The Self-Protection Hypothesis

None of us are keen on bullies and we empathize with the bullied and try and console them. At least that’s what we see in an ideal world. Things don’t always work out like that and the subject of the bullying may subsequently strike out at some innocent bystander.

This behavior is not restricted to kids in a playground, but occurs with non-human primates such as apes and monkeys. The question of the moment is what is going on in the mind of the sympathetic bystander? Just empathy or what? Schino and Marini in the latest issue of PLoS ONE have watched a large group of mandrills and logged the behavior in post-aggression situations (1).

Mandrills are not widely known for showing lots of empathy, but one never knows. The study showed that after a higher-ranking adult was aggressive to a monkey, some bystanders would show consolation behavior.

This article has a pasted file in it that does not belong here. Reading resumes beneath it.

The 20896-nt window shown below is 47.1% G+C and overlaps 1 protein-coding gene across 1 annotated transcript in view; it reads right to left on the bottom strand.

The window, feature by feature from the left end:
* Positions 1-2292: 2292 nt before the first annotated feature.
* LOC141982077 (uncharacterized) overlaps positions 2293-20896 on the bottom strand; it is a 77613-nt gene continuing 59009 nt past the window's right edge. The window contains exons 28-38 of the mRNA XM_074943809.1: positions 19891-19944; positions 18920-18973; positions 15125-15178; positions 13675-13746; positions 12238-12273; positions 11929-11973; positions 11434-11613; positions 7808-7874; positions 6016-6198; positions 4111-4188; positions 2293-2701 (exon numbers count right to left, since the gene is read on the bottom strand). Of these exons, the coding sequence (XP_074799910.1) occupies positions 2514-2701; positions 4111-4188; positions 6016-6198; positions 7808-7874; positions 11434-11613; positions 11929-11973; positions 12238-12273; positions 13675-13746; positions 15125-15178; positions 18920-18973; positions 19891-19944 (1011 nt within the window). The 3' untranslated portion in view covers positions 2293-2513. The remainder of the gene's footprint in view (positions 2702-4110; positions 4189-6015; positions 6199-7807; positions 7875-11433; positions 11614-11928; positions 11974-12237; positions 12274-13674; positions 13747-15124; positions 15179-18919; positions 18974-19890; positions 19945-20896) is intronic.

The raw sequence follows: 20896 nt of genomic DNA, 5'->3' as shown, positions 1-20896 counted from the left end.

After a great deal of watching it seems that empathy was not the main reason, neither was it the action of peacemakers related to the aggressor. The main reason was to avoid the subject of the aggression passing this on to the bystanders.

Those most likely to show the sympathy were the ones most likely to be the subject of the ire of the original victim. That is, the response is best understood in terms of the self-protection hypothesis that suggests that if you show some empathy, you won’t be bullied in turn. I guess that’s a wise move, especially if you find yourself at the wrong end of the pecking order.


Leave a Reply